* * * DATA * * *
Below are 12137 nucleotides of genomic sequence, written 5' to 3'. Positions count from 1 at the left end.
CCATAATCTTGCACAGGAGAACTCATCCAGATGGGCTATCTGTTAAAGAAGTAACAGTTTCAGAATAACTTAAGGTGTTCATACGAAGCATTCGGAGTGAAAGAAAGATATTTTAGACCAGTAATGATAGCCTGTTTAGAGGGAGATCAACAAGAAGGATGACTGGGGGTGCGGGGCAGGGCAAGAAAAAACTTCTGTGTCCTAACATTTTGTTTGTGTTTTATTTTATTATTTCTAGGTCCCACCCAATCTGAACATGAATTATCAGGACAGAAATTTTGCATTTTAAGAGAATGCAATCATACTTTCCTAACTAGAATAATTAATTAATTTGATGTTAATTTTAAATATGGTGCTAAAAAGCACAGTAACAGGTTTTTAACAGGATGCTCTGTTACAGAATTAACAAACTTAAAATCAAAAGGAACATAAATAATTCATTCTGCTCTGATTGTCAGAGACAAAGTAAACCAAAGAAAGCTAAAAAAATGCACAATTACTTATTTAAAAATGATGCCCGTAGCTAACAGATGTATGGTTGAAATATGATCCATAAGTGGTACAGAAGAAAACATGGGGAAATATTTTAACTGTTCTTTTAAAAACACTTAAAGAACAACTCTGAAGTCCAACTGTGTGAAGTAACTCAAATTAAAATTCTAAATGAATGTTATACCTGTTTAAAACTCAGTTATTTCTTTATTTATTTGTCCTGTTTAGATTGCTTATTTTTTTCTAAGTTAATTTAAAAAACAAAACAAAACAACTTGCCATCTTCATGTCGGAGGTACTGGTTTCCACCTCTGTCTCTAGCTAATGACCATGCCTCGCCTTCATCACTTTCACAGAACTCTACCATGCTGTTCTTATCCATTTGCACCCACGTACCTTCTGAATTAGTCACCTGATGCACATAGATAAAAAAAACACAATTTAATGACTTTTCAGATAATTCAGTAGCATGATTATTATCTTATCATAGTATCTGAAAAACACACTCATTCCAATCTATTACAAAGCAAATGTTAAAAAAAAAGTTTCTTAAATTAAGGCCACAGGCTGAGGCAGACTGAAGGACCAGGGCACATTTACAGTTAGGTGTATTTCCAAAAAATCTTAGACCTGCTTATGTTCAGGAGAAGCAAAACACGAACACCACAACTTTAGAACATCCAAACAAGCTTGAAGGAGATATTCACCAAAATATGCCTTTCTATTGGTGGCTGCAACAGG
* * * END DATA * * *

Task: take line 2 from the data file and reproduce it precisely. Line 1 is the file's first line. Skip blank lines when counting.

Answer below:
CCATAATCTTGCACAGGAGAACTCATCCAGATGGGCTATCTGTTAAAGAAGTAACAGTTTCAGAATAACTTAAGGTGTTCATACGAAGCATTCGGAGTGAAAGAAAGATATTTTAGACCAGTAATGATAGCCTGTTTAGAGGGAGATCAACAAGAAGGATGACTGGGGGTGCGGGGCAGGGCAAGAAAAAACTTCTGTGTCCTAACATTTTGTTTGTGTTTTATTTTATTATTTCTAGGTCCCACCCAATCTGAACATGAATTATCAGGACAGAAATTTTGCATTTTAAGAGAATGCAATCATACTTTCCTAACTAGAATAATTAATTAATTTGATGTTAATTTTAAATATGGTGCTAAAAAGCACAGTAACAGGTTTTTAACAGGATGCTCTGTTACAGAATTAACAAACTTAAAATCAAAAGGAACATAAATAATTCATTCTGCTCTGATTGTCAGAGACAAAGTAAACCAAAGAAAGCTAAAAAAATGCACAATTACTTATTTAAAAATGATGCCCGTAGCTAACAGATGTATGGTTGAAATATGATCCATAAGTGGTACAGAAGAAAACATGGGGAAATATTTTAACTGTTCTTTTAAAAACACTTAAAGAACAACTCTGAAGTCCAACTGTGTGAAGTAACTCAAATTAAAATTCTAAATGAATGTTATACCTGTTTAAAACTCAGTTATTTCTTTATTTATTTGTCCTGTTTAGATTGCTTATTTTTTTCTAAGTTAATTTAAAAAACAAAACAAAACAACTTGCCATCTTCATGTCGGAGGTACTGGTTTCCACCTCTGTCTCTAGCTAATGACCATGCCTCGCCTTCATCACTTTCACAGAACTCTACCATGCTGTTCTTATCCATTTGCACCCACGTACCTTCTGAATTAGTCACCTGATGCACATAGATAAAAAAAACACAATTTAATGACTTTTCAGATAATTCAGTAGCATGATTATTATCTTATCATAGTATCTGAAAAACACACTCATTCCAATCTATTACAAAGCAAATGTTAAAAAAAAAGTTTCTTAAATTAAGGCCACAGGCTGAGGCAGACTGAAGGACCAGGGCACATTTACAGTTAGGTGTATTTCCAAAAAATCTTAGACCTGCTTATGTTCAGGAGAAGCAAAACACGAACACCACAACTTTAGAACATCCAAACAAGCTTGAAGGAGATATTCACCAAAATATGCCTTTCTATTGGTGGCTGCAACAGG